In a recent study published in Molecular Cell3, researchers have identified a novel role for Ubiquitin-specific peptidase 7 (USP7), a deubiquitinating enzyme, in PWS, Schaaf-Yang syndrome and a hitherto unidentified neurological disease. The authors initiated this study to identify interacting partners of MAGEL2-TRIM27 and were surprised to isolate a deubiquinating enzyme, USP7 as one of the interactors.
It is thought that mitochondrial defects result in elevated levels of oxidative stress, which is the primary cause of disease progression. However, contrary to this established paradigm, a recent study from Dr. Hugo Bellen’s team shows that mutations in some genes that affect mitochondrial ATP production cause neuronal degeneration independent of oxidative stress.
An exciting study from the laboratories of Drs. Mirjana Maletic-Savatic and Juan Manuel Encinas, published in Cell Stem Cell, sheds light on how neuronal activity affects rNSC division and thereby, generation of new neurons in adults. They demonstrated that excessive neuronal activity results in the loss of rNSCs and thereby, affects short-term as well as long-term generation of new neurons in adult hippocampus.
In a recent study published in Nature Cell Biology, NRI researcher, Andrea Ballabio’s team has shown how starvation and exercise triggers a novel lysosomal calcium signaling cascade leading to transcriptional activation of the autophagic/lysosomal pathway. They found that under normal feeding conditions, mTORC1 kinase present on the lysosomal surface phosphorylates transcription factor B (TFEB), rendering it inactive. This form of TFEB can bind to 14-3-3 proteins that allows it to remain sequestered in the cytoplasm.
An exciting study published in Neuron from the laboratory of Dr. Benjamin Deneen has identified a novel mechanism that regulates formation of OLs via Wnt signalosomes. More importantly, it has identified a promising Wnt regulator that is capable of stimulating remyelination in animal models of cerebral palsy and adult white matter injury.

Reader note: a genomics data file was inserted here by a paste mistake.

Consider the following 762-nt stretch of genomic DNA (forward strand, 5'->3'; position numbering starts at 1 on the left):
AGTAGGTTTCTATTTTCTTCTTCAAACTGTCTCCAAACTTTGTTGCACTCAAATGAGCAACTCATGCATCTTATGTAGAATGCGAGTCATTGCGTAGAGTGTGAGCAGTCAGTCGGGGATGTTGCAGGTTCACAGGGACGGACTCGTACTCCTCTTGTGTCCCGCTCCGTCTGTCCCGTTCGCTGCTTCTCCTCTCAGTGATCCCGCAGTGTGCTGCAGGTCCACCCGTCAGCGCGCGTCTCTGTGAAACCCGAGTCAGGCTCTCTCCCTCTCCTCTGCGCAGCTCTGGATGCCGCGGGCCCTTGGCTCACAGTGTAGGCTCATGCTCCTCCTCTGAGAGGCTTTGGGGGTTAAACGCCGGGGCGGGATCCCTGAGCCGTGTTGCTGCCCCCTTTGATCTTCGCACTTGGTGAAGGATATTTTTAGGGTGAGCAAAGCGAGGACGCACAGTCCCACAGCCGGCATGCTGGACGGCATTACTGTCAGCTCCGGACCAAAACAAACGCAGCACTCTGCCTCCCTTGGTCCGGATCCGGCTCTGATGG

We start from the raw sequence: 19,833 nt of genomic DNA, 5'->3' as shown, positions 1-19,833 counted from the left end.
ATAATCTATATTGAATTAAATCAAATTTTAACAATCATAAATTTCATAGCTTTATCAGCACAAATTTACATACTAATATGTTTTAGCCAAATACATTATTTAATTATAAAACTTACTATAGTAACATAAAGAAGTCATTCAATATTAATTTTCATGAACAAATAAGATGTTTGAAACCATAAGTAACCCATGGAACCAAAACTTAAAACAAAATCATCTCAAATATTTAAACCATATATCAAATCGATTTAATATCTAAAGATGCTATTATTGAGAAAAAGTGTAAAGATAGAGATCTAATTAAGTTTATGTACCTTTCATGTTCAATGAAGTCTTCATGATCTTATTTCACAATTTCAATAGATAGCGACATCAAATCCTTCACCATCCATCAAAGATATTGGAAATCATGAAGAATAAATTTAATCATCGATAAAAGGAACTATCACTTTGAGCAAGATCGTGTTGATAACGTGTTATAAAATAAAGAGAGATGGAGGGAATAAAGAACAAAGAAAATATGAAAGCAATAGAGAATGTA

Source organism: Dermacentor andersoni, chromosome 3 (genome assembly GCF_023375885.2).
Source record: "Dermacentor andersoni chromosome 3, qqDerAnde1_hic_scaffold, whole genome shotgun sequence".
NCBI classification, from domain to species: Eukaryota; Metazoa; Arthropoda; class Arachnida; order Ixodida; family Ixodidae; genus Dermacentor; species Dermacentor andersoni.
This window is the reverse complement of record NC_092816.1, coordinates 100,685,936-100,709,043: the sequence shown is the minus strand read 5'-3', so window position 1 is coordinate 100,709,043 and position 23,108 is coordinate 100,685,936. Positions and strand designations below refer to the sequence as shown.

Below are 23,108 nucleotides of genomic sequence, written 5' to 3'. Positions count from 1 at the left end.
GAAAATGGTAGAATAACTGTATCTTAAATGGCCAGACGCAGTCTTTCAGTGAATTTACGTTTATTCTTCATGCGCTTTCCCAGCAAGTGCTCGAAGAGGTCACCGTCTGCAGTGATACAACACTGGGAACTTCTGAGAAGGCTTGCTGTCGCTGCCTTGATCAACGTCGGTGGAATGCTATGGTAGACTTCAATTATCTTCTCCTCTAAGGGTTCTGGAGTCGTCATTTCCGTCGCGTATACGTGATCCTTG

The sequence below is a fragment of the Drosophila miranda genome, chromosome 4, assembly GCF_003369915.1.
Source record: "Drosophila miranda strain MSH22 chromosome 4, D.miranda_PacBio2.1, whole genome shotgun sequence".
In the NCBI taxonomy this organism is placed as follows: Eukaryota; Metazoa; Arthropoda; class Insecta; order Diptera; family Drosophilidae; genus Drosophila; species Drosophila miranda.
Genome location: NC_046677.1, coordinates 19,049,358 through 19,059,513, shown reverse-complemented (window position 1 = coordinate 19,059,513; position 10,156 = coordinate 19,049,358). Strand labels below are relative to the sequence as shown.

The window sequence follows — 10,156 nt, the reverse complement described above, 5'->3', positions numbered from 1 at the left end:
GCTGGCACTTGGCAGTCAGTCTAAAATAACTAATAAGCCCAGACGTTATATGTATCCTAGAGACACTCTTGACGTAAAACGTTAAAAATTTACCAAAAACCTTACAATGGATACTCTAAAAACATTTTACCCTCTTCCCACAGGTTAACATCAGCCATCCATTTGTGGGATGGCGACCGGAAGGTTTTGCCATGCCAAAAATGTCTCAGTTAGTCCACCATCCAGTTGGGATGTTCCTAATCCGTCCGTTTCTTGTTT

A recent study published in PLoS Biology, by a research team led by Drs. Chao Tong and Hugo Bellen has identified a novel mechanism by which neurons regulate autophagy. Autophagy is an evolutionarily conserved and tightly regulated cellular quality control process. It is an essential function that occurs in most cells to remove damaged organelles or misfolded proteins.
Baylor College of Medicine faculty and fruit fly biologists at the NRI, Drs. Michael Wangler, Shinya Yamamoto and Hugo J Bellen have published an article this week titled, “Fruit flies in Biomedical Research“, in the journal Genetics that explores the value of fruit fly research in biomedical discoveries and the need for additional funding. This insightful article provides an excellent summary of some of the key contributions resulting from a century of using fruit flies for biomedical research.
While it is known that defects in mitochondrial transport or dynamics in neurons result in neurological or neurodegenerative diseases, it is not clear what the underlying causative steps are. For instance, while it was known that loss of mitochondrial fusion protein, Mitofusin 2 (Mfn2) causes Charcot Marie Tooth type 2A (CMT2A), a progressive and severe loss of motor neurons, the mechanism by which functional loss of Mfn2 result in neuropathy is not clear. A recent paper from Dr. Hugo Bellen’s lab provides a clue.
A pioneering study published this month in eLife by Dr. Yuri Dabaghian and his colleagues at the NRI and the University of California at San Francisco, suggests the existence of a simpler, yet elegant mechanism. They show that place cells ignore all extraneous geometric information and merely convey a “rough and ready” topological map of the environment. In other words, the hippocampal map consists merely of a sequence of spatial locations, analogous to a city's subway map.
This week, in Developmental Cell, Dr. Arenkiel and his team report a novel role for a small, soluble neuropeptide, Corticotrophin Release Hormone (CRH) in promoting synapse formation and circuit integration of neurons generated in the adult mouse brain. Traditionally, CRH has been studied as a hypothalamic stress hormone. However, it is now known that CRH is released by various neurons throughout the brain.